Nigeria, the curse of leadership – Punch Newspapers

Emmanuel Nwachukwu

nigerian businesses in South Africa continue to reel from the recent xenophobic attacks on African migrants.  Unfortunately, these attacks, especially on Nigerians, are not just happening in South Africa.  There have been reports of xenophobic attacks on Nigerians in Angola and Libya.  Nearer home, Ghanaians are beginning to express disquiet over the increasing number of Nigerian migrants in their country, raising the spectre one day of ‘Nigeria must go’. For Ghanaians, it will be sweet revenge on the ‘Ghana must go’ ordeal of 1983, when on the orders of President Shehu Shagari, over two million immigrants from Ghana and neighbouring countries were forcibly expelled from Nigeria. Notwithstanding, Nigerians continue to take their chances abroad, because of the lack of opportunities here at home.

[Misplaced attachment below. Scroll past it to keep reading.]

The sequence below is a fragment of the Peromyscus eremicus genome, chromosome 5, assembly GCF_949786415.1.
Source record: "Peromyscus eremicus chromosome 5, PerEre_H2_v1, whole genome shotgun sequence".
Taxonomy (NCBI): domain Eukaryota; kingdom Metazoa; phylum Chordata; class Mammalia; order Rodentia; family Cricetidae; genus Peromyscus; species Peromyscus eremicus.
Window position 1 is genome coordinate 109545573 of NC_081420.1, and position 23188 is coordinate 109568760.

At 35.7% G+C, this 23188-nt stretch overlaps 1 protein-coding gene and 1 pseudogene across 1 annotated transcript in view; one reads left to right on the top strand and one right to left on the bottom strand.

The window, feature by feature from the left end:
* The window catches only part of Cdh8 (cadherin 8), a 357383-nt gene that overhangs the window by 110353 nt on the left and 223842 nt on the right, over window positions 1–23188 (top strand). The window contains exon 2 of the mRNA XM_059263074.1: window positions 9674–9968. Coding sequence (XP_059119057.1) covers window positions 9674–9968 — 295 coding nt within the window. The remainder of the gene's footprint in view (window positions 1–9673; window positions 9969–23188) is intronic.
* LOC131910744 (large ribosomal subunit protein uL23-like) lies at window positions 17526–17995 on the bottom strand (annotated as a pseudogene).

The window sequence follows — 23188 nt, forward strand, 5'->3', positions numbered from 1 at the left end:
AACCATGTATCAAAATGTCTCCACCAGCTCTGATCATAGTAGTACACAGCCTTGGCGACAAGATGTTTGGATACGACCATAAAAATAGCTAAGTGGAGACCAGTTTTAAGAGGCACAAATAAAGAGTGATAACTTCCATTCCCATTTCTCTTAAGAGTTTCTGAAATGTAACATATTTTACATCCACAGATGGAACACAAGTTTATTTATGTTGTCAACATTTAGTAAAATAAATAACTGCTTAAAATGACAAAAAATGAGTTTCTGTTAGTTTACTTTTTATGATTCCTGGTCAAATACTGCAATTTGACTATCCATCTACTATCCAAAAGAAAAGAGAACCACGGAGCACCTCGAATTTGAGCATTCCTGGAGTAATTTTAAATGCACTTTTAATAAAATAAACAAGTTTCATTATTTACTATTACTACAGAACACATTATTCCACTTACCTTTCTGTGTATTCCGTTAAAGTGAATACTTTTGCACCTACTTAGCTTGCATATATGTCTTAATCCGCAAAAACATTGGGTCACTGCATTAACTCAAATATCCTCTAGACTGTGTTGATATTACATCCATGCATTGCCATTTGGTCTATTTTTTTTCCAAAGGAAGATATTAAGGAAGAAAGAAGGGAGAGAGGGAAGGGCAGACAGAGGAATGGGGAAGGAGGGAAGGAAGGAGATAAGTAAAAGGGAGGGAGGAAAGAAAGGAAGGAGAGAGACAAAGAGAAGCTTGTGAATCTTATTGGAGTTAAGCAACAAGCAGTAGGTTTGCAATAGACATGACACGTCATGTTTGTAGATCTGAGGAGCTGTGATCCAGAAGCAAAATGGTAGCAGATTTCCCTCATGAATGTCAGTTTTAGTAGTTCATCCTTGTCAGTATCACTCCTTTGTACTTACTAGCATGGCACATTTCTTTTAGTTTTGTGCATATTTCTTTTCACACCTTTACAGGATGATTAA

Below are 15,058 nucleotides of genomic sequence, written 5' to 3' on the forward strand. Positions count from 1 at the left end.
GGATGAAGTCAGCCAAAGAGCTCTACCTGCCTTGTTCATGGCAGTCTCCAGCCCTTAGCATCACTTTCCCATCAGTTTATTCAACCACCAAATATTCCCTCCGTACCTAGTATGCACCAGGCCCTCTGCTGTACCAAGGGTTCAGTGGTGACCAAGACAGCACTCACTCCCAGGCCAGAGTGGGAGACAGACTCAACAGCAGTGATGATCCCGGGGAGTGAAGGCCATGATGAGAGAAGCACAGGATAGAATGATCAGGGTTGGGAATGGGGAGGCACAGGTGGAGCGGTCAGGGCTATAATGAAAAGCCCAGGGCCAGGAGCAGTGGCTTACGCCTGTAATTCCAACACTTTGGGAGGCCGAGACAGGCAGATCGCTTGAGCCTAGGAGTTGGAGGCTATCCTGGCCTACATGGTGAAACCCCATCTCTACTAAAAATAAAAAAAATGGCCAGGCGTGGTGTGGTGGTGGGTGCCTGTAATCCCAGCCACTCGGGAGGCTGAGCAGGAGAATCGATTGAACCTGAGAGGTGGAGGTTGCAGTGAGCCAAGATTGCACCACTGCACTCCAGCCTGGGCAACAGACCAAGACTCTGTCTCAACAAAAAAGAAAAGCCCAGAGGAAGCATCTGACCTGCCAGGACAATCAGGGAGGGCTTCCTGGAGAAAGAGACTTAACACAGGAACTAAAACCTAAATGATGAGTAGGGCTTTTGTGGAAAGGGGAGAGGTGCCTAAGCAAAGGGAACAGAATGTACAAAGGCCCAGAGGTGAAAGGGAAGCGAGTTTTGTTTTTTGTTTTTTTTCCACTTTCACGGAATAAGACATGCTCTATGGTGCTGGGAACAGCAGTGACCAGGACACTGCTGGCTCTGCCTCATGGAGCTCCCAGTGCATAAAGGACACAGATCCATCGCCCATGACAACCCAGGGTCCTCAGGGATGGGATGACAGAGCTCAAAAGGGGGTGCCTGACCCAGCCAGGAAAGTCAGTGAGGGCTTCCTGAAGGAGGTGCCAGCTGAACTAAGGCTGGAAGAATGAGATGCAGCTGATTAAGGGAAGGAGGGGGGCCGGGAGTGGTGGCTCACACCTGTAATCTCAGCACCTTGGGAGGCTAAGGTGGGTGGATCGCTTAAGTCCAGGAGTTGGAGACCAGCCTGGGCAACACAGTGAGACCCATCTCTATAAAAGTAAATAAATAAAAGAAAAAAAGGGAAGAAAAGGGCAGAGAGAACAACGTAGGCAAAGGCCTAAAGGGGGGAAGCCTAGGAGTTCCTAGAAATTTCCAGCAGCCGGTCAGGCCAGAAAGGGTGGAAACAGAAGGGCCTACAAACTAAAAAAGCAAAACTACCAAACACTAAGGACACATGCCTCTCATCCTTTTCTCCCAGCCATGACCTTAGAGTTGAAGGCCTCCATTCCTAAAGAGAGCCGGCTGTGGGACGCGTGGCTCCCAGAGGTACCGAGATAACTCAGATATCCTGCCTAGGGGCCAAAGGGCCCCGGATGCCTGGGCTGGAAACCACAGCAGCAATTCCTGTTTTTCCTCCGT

The Canadian Embassy is said to receive over 500 visa applications a day from Nigerians who want to emigrate to Canada.  The majority of the applicants are believed to be young professionals; the talents Nigeria needs to build the country.